By Brian Marckx, CFA
We have initiated coverage of CytoSorbents Corporation (CTSO) with an Outperform rating. See below for access to our full 20-page report on the company which includes our financial model and provides further discussion about the company, their products, target markets, and commercialization strategy.
CytoSorbents Corporation (OTC BB:CTSO) is a development-stage, critical-care focused medical device company attempting to revolutionize the treatment of life-threatening illnesses in the intensive care unit (ICU) using blood purification. Their goal is to prevent or treat multi-organ organ failure, the leading cause of death in the ICU, with an immunomodulatory approach that removes excessive cytokines, toxins and other inflammatory mediators that can damage vital organs. The approach uses a unique biocompatible porous polymer bead technology to remove a broad range of toxins from the circulatory system and other bodily fluids that cannot be removed by standard hemodialysis or hemofiltration.
In March 2011 CytoSorb, the company's flagship product, achieved CE Mark approval and can now be sold in the European Union as an extracorporeal (i.e. - outside the body) cytokine filter. CytoSorb is designed to treat critical care illnesses where an excessive production of cytokines, or “cytokine storm”, leads to organ failure including in conditions such as sepsis (i.e. - blood poisoning) and infection, trauma, acute respiratory distress syndrome, severe burns, and acute pancreatitis. Following its debut introduction at industry conferences in Europe during Q3 2011, the company began a test-market release of CytoSorb in Germany. The device is being manufactured at the company's ISO 13485-certified facility in New Jersey and is now generating some initial modest revenue in Germany, where it is reimbursed by insurance. CytoSorbents is in the midst of assembling a sales team and expects a broader market release in Germany later in 2012. Until then, sales are expected to be nominal as they gear up to implement the bigger launch. The company also expects to pursue distribution partnerships for sale of the device in Germany and other parts of Europe. The initial roll-out will target European countries with favorable market dynamics and insurance reimbursement.
A recently completed small multi-site European clinical trial showed CytoSorb treatment was safe and significantly reduced key cytokine levels in patients with both sepsis and respiratory failure - the company is currently in the manuscript preparation process. The current game plan is to conduct further clinical studies in sepsis and foster investigator-led trials in other critical care diseases where inflammation and organ failure are common themes. The aim is to generate additional clinical data and experience for marketing purposes, to increase the number of treated patients, and to support potential future publications. The company has initiated dosing studies related to longer use of CytoSorb which will generate additional data points and is expected to assist in the design of an optimized pivotal sepsis trial protocol. Assuming availability of adequate and timely funding, and continued positive results from clinical studies, the company intends to continue commercializing CytoSorb in Europe. The company's U.S. development and regulatory approval strategy (which would ultimately require U.S.-based studies) is designed to leverage an already FDA-approved IDE (investigational device exemption) application to run a small sepsis trial in the U.S. but may depend in part on results of the dosing sepsis studies.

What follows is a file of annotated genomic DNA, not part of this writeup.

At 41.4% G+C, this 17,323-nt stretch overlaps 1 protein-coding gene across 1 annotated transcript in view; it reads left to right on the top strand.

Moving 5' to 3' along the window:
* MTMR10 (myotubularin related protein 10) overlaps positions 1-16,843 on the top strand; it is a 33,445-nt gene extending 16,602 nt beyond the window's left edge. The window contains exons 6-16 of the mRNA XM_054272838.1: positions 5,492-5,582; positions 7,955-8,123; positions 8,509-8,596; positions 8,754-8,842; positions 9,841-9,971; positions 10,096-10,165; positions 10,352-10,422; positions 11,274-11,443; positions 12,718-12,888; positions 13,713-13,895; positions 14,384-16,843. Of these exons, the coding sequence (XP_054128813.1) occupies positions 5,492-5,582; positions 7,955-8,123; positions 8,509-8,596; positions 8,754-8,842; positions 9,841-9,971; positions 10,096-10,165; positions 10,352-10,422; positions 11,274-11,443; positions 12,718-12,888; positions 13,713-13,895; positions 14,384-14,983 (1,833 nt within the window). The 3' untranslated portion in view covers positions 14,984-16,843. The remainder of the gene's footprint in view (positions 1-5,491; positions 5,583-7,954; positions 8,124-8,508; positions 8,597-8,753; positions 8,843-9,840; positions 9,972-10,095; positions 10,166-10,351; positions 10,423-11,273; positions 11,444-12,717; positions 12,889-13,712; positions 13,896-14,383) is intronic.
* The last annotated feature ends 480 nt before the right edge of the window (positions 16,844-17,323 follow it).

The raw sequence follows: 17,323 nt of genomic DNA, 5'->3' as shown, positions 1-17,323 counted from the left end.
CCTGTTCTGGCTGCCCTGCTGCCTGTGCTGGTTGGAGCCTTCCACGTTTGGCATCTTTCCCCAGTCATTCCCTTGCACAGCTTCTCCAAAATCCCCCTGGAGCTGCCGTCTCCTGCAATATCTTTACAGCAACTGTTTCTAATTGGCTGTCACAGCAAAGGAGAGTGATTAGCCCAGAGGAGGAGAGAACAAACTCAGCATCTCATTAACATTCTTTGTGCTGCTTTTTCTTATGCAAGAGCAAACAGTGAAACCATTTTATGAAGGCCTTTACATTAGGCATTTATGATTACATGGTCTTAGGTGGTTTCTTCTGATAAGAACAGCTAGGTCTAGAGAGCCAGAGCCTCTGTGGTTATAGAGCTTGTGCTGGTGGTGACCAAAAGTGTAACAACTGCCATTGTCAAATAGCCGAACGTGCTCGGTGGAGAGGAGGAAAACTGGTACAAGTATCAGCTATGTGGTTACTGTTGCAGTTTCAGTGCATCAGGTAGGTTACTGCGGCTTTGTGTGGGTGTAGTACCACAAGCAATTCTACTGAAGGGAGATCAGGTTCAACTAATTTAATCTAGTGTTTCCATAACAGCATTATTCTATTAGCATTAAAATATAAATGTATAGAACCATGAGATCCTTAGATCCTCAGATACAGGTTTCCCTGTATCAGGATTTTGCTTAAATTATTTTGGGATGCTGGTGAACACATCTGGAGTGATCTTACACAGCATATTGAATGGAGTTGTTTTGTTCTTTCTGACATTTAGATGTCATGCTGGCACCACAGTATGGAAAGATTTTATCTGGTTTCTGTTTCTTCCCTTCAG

CytoSorbents recently received a Small Business Innovation Research (SBIR) grant from the U.S. Army to develop their technology to help treat trauma patients with rhabdomyolysis, which could also eventually lead to other military projects. The company is also in contract negotiations with the U.S. Defense Advanced Research Projects Agency (DARPA) to use the CytoSorb technology as part of its program to develop a blood purification device in the treatment of sepsis. DARPA’s Dialysis Like Therapeutics program plans to develop an easy to use “smart” system to treat septic patients with a blood purification device that can sense cytokines, toxins, pathogens and activated cells in real time, and remove them from the body.
Beyond CytoSorb, the company's R&D efforts include the development of their HemoDefend technology which is focused on removal of contaminants from the blood supply - with the intent of reducing risk of reactions from tainted blood in transfusion patients, to preserve the freshness of new blood, and increase blood shelf life. CytoSorbents is looking to out-license their HemoDefend technology and noted they received encouraging interest following introduction of the platform at the October 2011 American Association of Blood Banks conference.
CytoSorbents is headquartered in Monmouth Junction, N.J. The common stock is quoted on the OTC Bulletin Board under the ticker CTSO. Conversions of preferred stock into common along with multiple rounds of financing to fund operations have resulted in the outstanding share count growing from about 123 million at the end of 2010 to 190 million at the most recently (3/31/2011) reported quarter end - the fully diluted share count is well over double this amount (although on a fully-diluted basis, the market cap is still under $50MM). The company will need to raise additional capital to finance operations and to that end, in December 2011 they signed an agreement with an existing institutional investor to sell to them up to $8.5 million worth of common stock (at prevailing market prices) over the next 32 months.
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